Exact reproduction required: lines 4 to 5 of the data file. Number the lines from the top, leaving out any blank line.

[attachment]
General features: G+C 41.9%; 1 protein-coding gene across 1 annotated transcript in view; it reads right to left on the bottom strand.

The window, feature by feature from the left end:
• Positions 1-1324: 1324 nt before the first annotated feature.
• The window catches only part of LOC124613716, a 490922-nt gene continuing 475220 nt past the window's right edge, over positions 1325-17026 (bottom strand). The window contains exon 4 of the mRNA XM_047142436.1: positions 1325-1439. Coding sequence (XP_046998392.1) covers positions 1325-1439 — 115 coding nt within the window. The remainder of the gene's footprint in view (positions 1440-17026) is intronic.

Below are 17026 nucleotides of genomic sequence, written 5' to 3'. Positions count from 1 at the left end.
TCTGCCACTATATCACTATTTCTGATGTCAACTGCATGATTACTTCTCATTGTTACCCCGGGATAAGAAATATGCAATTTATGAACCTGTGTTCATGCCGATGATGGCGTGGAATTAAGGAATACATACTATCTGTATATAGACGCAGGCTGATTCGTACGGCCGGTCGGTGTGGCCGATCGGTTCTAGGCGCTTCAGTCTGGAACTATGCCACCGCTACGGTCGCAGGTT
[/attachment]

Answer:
• The window catches only part of LOC124613716, a 490922-nt gene continuing 475220 nt past the window's right edge, over positions 1325-17026 (bottom strand). The window contains exon 4 of the mRNA XM_047142436.1: positions 1325-1439. Coding sequence (XP_046998392.1) covers positions 1325-1439 — 115 coding nt within the window. The remainder of the gene's footprint in view (positions 1440-17026) is intronic.

Below are 17026 nucleotides of genomic sequence, written 5' to 3'. Positions count from 1 at the left end.